The other day I found myself inside a Barnes & Noble, and picked up the latest issue of Orion, the quarterly nature magazine. One of the first articles that caught my attention was a one-page piece by J. Drew Lanham entitled “9 Rules for the Black Birdwatcher.” At first I thought it might be a comedic or satirical treatment, but it became very clear very quickly it was a rage against the status quo when it comes to “minorities” in a traditionally White recreational and citizen science pursuit.

I hope I am forgiven for laughing quietly to myself over a couple of the rules: “Don’t bird in a hoodie. Ever.” And “Nocturnal birding is a no-no.” They would be hysterical suggestions were they not a reflection of our tragic and obscene stereotypes of African American culture. And of course we are all too familiar with the horrific outcomes those assumptions can lead to: Shooting teenagers who can’t possibly be up to any good if they are in the “wrong” attire in the “wrong” neighborhood at the wrong time.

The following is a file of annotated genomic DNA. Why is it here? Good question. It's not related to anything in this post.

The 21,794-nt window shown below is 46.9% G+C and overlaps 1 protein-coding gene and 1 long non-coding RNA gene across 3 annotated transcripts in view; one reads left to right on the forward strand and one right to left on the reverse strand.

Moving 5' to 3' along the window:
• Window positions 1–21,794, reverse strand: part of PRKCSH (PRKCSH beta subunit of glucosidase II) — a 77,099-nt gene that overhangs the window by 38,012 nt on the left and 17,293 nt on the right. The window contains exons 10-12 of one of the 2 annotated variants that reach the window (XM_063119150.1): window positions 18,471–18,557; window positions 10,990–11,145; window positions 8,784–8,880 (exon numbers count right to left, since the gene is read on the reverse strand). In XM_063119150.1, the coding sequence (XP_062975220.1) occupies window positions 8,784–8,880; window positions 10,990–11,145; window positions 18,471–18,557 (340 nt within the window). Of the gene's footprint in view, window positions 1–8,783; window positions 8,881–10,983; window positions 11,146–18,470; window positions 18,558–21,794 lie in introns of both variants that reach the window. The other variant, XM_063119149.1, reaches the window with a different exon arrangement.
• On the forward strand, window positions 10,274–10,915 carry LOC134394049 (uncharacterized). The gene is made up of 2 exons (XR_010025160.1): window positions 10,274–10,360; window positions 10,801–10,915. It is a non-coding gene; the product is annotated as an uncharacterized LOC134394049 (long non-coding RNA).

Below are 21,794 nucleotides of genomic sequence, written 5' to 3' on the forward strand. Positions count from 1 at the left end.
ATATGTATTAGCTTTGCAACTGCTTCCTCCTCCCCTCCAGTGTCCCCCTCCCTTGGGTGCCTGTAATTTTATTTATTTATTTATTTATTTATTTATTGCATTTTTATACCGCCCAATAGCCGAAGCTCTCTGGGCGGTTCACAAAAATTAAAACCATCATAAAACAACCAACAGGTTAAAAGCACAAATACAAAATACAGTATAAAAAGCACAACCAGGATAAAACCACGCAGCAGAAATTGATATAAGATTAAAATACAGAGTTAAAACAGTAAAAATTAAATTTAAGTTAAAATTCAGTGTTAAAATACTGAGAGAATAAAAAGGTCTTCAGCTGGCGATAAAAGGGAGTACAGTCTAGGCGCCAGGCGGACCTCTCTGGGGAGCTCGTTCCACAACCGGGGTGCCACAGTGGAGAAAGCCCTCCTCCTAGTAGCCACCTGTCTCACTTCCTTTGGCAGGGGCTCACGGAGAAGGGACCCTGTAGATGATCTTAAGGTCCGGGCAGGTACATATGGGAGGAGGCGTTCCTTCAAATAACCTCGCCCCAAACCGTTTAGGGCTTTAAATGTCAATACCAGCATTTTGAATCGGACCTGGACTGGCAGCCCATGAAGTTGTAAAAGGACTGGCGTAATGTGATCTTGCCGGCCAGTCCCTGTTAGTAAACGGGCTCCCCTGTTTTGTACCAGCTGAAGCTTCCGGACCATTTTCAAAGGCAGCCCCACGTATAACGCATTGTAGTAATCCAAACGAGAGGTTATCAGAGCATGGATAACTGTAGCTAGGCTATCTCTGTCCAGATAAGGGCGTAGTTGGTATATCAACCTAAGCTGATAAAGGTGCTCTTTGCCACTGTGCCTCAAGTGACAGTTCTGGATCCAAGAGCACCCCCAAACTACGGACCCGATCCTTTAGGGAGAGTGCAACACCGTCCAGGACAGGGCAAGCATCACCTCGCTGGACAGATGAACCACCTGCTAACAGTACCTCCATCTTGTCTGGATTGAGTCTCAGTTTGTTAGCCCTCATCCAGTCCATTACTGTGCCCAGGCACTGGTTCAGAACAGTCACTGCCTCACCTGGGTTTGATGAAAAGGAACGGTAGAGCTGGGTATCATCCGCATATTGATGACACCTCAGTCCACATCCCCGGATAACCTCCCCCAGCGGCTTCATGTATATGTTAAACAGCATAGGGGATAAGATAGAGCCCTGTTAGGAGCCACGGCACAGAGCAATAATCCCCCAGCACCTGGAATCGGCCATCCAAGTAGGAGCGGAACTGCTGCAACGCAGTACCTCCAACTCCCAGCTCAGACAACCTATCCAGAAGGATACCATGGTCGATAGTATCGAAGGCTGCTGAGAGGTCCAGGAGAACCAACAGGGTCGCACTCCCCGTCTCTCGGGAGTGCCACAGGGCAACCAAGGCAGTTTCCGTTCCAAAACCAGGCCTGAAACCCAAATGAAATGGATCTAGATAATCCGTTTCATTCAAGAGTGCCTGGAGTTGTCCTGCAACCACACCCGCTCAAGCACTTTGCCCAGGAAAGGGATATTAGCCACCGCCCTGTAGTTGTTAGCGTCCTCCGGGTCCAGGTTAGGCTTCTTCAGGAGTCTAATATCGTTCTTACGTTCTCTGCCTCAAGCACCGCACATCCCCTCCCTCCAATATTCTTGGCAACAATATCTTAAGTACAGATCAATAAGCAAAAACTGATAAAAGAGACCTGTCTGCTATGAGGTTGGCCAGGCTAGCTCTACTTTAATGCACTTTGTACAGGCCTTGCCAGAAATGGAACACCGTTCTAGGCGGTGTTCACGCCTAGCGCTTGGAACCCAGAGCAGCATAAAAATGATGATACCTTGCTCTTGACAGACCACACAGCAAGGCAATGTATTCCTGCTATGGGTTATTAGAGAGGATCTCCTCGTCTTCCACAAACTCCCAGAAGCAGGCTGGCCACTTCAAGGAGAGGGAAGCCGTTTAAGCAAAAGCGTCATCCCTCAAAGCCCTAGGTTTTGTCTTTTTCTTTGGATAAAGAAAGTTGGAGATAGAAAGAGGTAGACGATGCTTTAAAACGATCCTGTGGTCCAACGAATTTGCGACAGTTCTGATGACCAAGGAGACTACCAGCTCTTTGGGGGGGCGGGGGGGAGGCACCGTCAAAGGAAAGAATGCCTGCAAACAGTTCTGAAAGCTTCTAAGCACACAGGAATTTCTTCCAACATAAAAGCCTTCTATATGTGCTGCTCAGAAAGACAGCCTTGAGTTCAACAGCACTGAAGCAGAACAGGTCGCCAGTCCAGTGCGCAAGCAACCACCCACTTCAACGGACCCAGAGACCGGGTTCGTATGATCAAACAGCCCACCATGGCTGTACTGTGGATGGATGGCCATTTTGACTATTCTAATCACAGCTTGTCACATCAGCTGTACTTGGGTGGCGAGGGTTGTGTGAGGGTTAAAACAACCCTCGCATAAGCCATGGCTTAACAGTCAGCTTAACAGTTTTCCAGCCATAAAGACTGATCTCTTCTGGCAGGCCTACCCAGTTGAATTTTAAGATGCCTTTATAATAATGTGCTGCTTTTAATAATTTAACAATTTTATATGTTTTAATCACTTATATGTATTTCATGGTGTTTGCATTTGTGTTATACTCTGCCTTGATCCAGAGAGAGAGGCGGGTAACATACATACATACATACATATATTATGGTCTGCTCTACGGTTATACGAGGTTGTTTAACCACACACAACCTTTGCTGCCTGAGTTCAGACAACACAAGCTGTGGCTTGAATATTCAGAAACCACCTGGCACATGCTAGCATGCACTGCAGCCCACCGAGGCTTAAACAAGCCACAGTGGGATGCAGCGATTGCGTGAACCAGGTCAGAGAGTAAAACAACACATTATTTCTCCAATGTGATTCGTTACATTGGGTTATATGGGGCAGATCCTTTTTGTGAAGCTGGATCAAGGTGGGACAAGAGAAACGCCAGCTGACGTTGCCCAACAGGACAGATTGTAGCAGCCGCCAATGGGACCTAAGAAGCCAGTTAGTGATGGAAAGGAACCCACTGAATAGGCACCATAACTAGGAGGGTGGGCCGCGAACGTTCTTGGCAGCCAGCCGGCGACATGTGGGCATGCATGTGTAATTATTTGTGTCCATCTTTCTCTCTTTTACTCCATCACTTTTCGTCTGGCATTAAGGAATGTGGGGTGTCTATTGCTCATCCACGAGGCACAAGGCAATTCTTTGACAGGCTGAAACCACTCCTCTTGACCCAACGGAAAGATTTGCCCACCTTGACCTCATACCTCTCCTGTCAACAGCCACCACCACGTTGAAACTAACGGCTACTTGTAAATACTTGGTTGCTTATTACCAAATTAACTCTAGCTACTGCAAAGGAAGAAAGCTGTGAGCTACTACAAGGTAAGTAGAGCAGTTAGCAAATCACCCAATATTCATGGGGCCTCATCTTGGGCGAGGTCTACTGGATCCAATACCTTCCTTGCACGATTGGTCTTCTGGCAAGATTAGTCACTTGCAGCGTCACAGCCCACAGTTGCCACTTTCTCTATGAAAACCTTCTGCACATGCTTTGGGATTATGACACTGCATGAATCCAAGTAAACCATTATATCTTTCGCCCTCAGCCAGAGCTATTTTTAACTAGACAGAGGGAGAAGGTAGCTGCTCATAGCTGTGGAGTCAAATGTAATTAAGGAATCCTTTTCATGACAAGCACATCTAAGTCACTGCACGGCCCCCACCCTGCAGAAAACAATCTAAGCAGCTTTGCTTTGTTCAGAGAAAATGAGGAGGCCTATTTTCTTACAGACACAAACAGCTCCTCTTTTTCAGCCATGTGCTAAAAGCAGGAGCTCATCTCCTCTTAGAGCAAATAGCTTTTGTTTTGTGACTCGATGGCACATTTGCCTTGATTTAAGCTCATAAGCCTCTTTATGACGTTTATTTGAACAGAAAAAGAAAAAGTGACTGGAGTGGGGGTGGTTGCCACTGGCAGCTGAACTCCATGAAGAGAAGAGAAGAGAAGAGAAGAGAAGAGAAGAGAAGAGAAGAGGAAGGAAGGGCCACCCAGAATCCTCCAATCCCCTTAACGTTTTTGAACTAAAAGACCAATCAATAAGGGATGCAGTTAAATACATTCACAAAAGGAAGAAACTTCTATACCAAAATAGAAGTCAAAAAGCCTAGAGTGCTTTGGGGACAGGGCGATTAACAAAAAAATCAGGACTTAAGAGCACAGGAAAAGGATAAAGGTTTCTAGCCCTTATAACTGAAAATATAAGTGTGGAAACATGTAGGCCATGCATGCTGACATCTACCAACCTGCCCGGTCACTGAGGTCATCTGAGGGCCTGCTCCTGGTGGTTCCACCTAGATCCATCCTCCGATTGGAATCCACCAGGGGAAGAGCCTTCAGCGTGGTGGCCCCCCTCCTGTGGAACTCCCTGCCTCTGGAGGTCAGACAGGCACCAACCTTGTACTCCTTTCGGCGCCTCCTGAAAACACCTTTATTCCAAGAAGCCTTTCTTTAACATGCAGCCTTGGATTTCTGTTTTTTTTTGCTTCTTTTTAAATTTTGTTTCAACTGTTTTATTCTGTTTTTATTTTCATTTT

Dr. Lanham, who is a professor at Clemson University, goes on to express rightful indignation over the reluctance of the birding community at large to embrace diversity, and how the “they all look alike” bias of Caucasians toward Blacks spills over into a hobby that likes to consider itself more refined and sophisticated than average street folk. The Focus on Diversity pre-conference at the Rio Grande Valley Birding Festival is a landmark start, and Lanham has been actively involved in the event for its three years of existence.